Recent elections to replace deceased Zambian president Levy Mwanawasa provided an interesting case of the workings of democracy.
Rupiah Banda, the candidate of the ruling party (the Movement for Multiparty Democracy), won by a narrow margin over the Patriotic Front’s (PF) Michael Sata. Concerns expressed by numerous stakeholders hint at serious irregularities in the electoral process.
The allegations include, amongst others, suspicious voter registration practices, lack of independence of both the ECZ (Electoral Commission of Zambia) and the state media, as well as outright rigging of results from remote rural areas. Many of these issues were raised during the previous presidential and parliamentary elections in 2006.
Surprisingly enough, the SADC mission declared the elections “free and fair” on Saturday November 1. The polls were declared closed on the evening of Thursday October 30. ECZ only announced the final results at lunchtime on Sunday November 2. This left many people with a burning question: How could the regional observers provide a final assessment before the end of the counting process?
This should have been a relatively straightforward counting exercise as there were only four candidates for one post in a single election. After a long silence, on the morning of Sunday November 2, Florence Mumba (chairperson of ECZ) released an official statement providing some reasons for the enormous delays.
According to this statement, delays were caused by the infrastructural difficulties encountered in the rural areas. In a clear irregularity, voting in four remote rural areas only took place on Friday and Saturday, days after the election closed. It is hard to believe that the ECZ had no knowledge of these facts before Sunday morning. Why did they not release a statement before? Can the technicalities of conducting elections in rural areas with major infrastructural problems fully explain all the delays?
There is no substantial evidence to prove that rigging actually took place. All the international media could do was to report some of the allegations of the runner-up, Sata. But what did Sata and PF really say? How did they behave in the midst of all this?
PF behaviour was exemplified by a press conference led by Given Lubinda, PF spokesperson, on Saturday November 1. At the end of the read statement, a reporter asked what the sources were for the data mentioned to support allegations of rigging. Lubinda did not answer the question, saying that if the main opposition party disputes the results, then these elections cannot be regular, regardless of the opinion of international observers.
Firstly, Lubinda’s answer further shows how PF allegations are not supported by concrete evidence. Secondly, PF is using the wrong argument. The conduct of a general election in a multiparty democracy is not determined by the degree of acceptance of the results by its contestants. It is determined by the adherence to basic principles, outlined in advance and received by the law. If there is substantial reason to doubt that those principles have been strictly adhered to, then the elections cannot be said to be free and fair. Veiled threats of “taking it to the streets”, colourful rhetoric and outraged statements are not enough to prove that the presidential elections in Zambia have not been free and fair.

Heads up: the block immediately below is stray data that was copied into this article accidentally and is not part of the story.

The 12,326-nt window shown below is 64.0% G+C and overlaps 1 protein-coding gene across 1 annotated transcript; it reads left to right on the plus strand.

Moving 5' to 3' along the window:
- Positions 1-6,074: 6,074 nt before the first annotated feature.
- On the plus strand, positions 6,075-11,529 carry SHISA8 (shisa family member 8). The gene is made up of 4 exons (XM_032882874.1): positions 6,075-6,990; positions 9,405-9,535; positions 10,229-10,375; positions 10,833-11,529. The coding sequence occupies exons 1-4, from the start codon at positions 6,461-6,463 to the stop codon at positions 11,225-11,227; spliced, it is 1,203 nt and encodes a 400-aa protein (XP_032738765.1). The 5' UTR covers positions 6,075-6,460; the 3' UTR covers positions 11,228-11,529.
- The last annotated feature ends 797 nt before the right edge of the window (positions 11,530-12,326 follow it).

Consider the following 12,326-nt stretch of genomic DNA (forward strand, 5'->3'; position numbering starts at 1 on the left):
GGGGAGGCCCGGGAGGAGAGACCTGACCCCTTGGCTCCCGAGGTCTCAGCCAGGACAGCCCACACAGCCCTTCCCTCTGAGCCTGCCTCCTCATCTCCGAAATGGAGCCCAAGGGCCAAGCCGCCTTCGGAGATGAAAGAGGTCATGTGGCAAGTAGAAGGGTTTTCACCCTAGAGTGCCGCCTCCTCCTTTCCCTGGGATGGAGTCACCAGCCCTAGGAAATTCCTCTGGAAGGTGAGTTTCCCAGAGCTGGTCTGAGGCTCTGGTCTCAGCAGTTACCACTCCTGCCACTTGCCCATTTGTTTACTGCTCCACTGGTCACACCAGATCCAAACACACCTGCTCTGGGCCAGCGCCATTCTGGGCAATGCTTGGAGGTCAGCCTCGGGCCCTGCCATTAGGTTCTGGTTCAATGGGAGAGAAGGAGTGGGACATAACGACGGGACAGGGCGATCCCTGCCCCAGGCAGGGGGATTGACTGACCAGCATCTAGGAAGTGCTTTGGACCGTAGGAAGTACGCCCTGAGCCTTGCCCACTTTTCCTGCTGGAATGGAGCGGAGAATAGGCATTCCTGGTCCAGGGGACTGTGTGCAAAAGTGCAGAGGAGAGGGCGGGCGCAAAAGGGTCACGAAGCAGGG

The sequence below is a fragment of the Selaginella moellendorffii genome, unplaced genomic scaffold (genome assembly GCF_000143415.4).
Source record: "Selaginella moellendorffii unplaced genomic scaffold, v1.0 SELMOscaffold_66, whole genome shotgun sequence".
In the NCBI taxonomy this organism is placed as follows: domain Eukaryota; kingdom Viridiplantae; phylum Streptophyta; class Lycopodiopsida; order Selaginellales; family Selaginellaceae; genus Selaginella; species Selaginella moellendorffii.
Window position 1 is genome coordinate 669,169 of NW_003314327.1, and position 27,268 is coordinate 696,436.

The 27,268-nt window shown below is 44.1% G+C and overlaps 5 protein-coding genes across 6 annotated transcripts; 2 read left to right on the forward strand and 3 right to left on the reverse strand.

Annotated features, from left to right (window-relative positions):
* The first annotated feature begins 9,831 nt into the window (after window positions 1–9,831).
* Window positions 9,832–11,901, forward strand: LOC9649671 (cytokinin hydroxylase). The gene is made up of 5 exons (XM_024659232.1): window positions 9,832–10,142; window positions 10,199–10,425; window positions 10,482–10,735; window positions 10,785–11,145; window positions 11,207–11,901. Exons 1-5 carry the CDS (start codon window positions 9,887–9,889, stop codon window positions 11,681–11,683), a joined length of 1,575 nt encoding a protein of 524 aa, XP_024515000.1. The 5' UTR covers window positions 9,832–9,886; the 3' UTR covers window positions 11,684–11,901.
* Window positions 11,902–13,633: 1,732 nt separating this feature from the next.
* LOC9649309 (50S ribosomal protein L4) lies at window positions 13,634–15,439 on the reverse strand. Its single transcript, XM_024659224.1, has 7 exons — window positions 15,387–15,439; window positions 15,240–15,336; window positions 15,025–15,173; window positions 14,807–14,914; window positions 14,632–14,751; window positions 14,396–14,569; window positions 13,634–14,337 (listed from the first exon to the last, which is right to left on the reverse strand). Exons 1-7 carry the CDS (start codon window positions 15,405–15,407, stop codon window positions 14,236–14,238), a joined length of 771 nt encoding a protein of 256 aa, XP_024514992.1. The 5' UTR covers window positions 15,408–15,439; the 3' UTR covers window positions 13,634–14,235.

Let’s assume for a moment that the elections were rigged by the MMD to favour Banda. Sata, then, had an easy way out to win the elections. He should have built a task force of trained volunteers to monitor the electoral process in all polling stations nationwide, reaching throughout all rural areas.
The next runner-up against the MMD candidate should build a credible alternative transmission network of results coming directly from party agents at polling stations to avoid the disputes that have seriously marred previous elections.
He should also organise enough volunteers to monitor the transport of sealed ballot boxes when counting is not done on the premises. The volunteers should report any witnessed irregularity with specific accounts of the problems encountered. The vulnerabilities of the ECZ would then be uncovered.
If the results of the ECZ do not match those of the opposition electoral agents, it would be very hard for the authorities not to intervene. International observers would also be forced to acknowledge the irregularities reported. The opposition contestant should also commit to make this process into a state-funded operation once in power. The state should provide funds for all contestants to have their own electoral agents in all polling stations. This would substantially reduce the possibility of the party in power abusing state institutions.
Similar concerns also apply to other African democracies, especially the thorny issue of fair process in the rural areas. Opposition parties throughout the continent that are truly committed to free and fair elections should not be afraid to experiment alongside these lines.
Vito Laterza is a PhD researcher in Social Anthropology at the University of Cambridge (UK). He is currently conducting field research in Swaziland and his interests include labour relations, rural-urban migration, democratisation and development in the Southern African region.